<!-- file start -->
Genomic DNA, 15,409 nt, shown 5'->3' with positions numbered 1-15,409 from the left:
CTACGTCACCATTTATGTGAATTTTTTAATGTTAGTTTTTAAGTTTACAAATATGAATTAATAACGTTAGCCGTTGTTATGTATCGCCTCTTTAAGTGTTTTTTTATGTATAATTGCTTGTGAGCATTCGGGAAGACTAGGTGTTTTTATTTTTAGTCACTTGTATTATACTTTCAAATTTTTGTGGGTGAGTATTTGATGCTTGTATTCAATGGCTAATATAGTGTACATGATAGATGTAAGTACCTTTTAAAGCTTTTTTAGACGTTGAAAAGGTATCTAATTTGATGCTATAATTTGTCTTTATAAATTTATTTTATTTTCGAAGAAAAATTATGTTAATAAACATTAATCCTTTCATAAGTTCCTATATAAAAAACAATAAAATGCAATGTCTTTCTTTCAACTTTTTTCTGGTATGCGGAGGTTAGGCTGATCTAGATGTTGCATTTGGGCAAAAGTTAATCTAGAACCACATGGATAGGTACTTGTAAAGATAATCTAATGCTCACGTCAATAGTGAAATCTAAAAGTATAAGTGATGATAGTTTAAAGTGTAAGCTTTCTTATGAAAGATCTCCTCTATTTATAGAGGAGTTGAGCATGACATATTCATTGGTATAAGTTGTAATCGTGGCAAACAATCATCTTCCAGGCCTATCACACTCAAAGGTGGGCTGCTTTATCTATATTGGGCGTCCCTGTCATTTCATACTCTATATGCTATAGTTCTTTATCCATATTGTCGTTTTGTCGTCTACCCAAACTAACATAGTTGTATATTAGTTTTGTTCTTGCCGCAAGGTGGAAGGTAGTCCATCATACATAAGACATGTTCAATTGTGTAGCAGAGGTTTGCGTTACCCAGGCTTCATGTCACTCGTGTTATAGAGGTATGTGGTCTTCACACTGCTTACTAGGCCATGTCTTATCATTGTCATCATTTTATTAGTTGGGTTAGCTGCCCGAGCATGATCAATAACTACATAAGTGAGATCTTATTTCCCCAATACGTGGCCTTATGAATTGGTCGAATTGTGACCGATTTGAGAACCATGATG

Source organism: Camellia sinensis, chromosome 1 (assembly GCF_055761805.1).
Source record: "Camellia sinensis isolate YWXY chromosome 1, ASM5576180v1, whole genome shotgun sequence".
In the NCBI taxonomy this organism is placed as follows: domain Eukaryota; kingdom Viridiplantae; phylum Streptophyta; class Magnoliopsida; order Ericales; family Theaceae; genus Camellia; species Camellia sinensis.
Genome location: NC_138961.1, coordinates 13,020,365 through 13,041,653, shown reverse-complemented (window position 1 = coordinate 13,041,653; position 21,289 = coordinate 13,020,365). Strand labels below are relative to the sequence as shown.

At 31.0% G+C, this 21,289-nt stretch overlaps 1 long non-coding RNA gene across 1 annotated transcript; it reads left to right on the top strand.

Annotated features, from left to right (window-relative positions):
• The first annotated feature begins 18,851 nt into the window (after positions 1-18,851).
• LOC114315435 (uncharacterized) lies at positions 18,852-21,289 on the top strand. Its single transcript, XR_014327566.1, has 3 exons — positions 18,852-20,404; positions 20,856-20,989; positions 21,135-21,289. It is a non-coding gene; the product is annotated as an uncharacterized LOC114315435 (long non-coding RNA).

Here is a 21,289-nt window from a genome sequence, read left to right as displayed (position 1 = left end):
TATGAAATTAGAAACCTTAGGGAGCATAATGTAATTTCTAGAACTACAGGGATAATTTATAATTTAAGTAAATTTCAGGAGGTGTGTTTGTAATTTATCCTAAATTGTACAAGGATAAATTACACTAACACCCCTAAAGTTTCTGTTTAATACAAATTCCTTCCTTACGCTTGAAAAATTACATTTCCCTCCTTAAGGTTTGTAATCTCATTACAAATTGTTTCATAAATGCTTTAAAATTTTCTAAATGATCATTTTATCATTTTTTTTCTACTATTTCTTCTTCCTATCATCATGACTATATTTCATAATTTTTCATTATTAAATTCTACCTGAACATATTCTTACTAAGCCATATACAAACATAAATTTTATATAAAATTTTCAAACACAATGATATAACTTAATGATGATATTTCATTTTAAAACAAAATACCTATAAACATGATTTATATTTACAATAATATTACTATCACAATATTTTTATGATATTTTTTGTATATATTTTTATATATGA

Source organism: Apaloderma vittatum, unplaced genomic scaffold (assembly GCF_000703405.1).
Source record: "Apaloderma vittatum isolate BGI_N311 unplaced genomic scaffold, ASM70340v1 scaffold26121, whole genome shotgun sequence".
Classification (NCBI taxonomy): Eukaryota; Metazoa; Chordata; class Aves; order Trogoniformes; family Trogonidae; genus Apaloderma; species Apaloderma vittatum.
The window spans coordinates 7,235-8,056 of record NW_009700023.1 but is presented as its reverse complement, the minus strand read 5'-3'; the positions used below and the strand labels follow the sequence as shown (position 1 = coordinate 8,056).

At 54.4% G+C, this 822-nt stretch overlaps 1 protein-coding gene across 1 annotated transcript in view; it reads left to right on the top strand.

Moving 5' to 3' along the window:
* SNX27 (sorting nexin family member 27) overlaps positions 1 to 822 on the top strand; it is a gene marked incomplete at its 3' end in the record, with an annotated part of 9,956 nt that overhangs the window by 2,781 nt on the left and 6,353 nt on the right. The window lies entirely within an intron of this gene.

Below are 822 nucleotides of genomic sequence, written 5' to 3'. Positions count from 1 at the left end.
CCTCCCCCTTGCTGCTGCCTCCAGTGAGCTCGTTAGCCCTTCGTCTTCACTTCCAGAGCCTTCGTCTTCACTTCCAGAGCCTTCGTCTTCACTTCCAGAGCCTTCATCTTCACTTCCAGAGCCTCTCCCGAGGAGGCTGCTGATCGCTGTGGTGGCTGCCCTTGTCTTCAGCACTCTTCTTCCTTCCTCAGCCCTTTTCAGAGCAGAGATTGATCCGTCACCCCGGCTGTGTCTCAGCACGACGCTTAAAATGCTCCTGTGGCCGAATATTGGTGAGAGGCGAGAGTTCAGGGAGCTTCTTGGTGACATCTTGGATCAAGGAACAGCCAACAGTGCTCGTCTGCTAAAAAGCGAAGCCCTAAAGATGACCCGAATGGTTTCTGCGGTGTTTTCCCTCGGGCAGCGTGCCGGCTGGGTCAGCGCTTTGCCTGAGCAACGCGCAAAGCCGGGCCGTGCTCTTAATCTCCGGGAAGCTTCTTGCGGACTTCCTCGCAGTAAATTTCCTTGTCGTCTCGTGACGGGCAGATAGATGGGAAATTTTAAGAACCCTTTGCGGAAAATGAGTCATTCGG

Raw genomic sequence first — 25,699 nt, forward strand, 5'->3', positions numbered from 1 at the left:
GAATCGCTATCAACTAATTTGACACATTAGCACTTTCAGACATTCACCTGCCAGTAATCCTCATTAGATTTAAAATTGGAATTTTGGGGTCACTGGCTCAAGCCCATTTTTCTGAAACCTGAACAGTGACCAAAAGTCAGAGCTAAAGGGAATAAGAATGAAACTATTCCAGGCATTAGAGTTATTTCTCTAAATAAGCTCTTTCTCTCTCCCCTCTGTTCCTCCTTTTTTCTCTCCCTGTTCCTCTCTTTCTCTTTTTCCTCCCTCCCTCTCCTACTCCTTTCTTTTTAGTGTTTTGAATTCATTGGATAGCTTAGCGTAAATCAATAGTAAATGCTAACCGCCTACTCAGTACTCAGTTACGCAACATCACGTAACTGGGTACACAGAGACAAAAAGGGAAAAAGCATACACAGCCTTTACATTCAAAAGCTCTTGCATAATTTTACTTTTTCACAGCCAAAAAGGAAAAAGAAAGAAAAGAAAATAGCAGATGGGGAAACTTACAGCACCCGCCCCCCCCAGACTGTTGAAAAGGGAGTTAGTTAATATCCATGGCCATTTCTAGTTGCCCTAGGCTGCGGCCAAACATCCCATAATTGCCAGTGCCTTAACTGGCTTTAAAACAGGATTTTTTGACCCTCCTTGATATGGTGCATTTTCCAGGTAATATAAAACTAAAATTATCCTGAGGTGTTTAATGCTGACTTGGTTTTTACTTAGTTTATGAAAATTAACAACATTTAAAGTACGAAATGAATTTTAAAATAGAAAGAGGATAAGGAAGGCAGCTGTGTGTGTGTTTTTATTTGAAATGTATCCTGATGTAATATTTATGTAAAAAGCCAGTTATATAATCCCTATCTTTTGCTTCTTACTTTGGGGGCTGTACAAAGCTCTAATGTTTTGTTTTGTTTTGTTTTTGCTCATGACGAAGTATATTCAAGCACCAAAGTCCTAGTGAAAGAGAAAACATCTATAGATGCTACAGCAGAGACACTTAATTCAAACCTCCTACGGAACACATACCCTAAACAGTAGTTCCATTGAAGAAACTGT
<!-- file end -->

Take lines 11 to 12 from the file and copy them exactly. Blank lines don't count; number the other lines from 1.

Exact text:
Here is a 21,289-nt window from a genome sequence, read left to right as displayed (position 1 = left end):
TATGAAATTAGAAACCTTAGGGAGCATAATGTAATTTCTAGAACTACAGGGATAATTTATAATTTAAGTAAATTTCAGGAGGTGTGTTTGTAATTTATCCTAAATTGTACAAGGATAAATTACACTAACACCCCTAAAGTTTCTGTTTAATACAAATTCCTTCCTTACGCTTGAAAAATTACATTTCCCTCCTTAAGGTTTGTAATCTCATTACAAATTGTTTCATAAATGCTTTAAAATTTTCTAAATGATCATTTTATCATTTTTTTTCTACTATTTCTTCTTCCTATCATCATGACTATATTTCATAATTTTTCATTATTAAATTCTACCTGAACATATTCTTACTAAGCCATATACAAACATAAATTTTATATAAAATTTTCAAACACAATGATATAACTTAATGATGATATTTCATTTTAAAACAAAATACCTATAAACATGATTTATATTTACAATAATATTACTATCACAATATTTTTATGATATTTTTTGTATATATTTTTATATATGA